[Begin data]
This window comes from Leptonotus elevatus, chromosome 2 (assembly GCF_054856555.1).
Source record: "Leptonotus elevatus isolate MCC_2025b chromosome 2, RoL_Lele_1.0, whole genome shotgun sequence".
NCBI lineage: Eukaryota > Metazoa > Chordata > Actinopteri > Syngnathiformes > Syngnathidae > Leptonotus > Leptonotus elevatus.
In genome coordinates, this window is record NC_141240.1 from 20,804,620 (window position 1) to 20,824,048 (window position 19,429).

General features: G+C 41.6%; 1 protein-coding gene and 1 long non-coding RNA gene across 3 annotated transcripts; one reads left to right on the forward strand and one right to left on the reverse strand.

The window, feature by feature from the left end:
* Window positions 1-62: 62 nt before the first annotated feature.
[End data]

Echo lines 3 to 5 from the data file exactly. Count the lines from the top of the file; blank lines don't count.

NCBI lineage: Eukaryota > Metazoa > Chordata > Actinopteri > Syngnathiformes > Syngnathidae > Leptonotus > Leptonotus elevatus.
In genome coordinates, this window is record NC_141240.1 from 20,804,620 (window position 1) to 20,824,048 (window position 19,429).

General features: G+C 41.6%; 1 protein-coding gene and 1 long non-coding RNA gene across 3 annotated transcripts; one reads left to right on the forward strand and one right to left on the reverse strand.